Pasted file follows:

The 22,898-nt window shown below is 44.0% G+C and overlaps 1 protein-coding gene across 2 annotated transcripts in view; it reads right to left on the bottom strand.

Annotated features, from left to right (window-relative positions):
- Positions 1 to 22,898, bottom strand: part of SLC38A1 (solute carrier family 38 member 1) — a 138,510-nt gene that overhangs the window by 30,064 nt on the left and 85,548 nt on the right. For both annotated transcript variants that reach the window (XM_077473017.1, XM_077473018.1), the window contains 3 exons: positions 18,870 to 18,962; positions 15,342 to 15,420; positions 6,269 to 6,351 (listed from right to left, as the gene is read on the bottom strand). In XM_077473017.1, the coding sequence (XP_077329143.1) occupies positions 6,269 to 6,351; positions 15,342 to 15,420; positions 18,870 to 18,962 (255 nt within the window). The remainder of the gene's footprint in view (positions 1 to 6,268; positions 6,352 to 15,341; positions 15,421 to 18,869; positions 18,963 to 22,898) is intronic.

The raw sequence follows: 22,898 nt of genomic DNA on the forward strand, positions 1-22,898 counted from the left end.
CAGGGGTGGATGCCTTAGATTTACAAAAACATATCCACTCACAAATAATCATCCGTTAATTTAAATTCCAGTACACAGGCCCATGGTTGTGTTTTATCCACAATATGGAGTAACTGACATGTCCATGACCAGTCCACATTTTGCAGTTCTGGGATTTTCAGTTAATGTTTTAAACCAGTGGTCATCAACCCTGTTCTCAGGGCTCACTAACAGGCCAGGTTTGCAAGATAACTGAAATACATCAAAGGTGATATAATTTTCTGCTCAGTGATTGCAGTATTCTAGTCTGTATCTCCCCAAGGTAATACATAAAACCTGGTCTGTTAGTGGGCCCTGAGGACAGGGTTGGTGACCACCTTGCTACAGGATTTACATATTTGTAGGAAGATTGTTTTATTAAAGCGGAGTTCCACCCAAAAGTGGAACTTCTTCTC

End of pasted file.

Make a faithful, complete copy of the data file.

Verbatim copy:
The 22,898-nt window shown below is 44.0% G+C and overlaps 1 protein-coding gene across 2 annotated transcripts in view; it reads right to left on the bottom strand.

Annotated features, from left to right (window-relative positions):
- Positions 1 to 22,898, bottom strand: part of SLC38A1 (solute carrier family 38 member 1) — a 138,510-nt gene that overhangs the window by 30,064 nt on the left and 85,548 nt on the right. For both annotated transcript variants that reach the window (XM_077473017.1, XM_077473018.1), the window contains 3 exons: positions 18,870 to 18,962; positions 15,342 to 15,420; positions 6,269 to 6,351 (listed from right to left, as the gene is read on the bottom strand). In XM_077473017.1, the coding sequence (XP_077329143.1) occupies positions 6,269 to 6,351; positions 15,342 to 15,420; positions 18,870 to 18,962 (255 nt within the window). The remainder of the gene's footprint in view (positions 1 to 6,268; positions 6,352 to 15,341; positions 15,421 to 18,869; positions 18,963 to 22,898) is intronic.

The raw sequence follows: 22,898 nt of genomic DNA on the forward strand, positions 1-22,898 counted from the left end.
CAGGGGTGGATGCCTTAGATTTACAAAAACATATCCACTCACAAATAATCATCCGTTAATTTAAATTCCAGTACACAGGCCCATGGTTGTGTTTTATCCACAATATGGAGTAACTGACATGTCCATGACCAGTCCACATTTTGCAGTTCTGGGATTTTCAGTTAATGTTTTAAACCAGTGGTCATCAACCCTGTTCTCAGGGCTCACTAACAGGCCAGGTTTGCAAGATAACTGAAATACATCAAAGGTGATATAATTTTCTGCTCAGTGATTGCAGTATTCTAGTCTGTATCTCCCCAAGGTAATACATAAAACCTGGTCTGTTAGTGGGCCCTGAGGACAGGGTTGGTGACCACCTTGCTACAGGATTTACATATTTGTAGGAAGATTGTTTTATTAAAGCGGAGTTCCACCCAAAAGTGGAACTTCTTCTC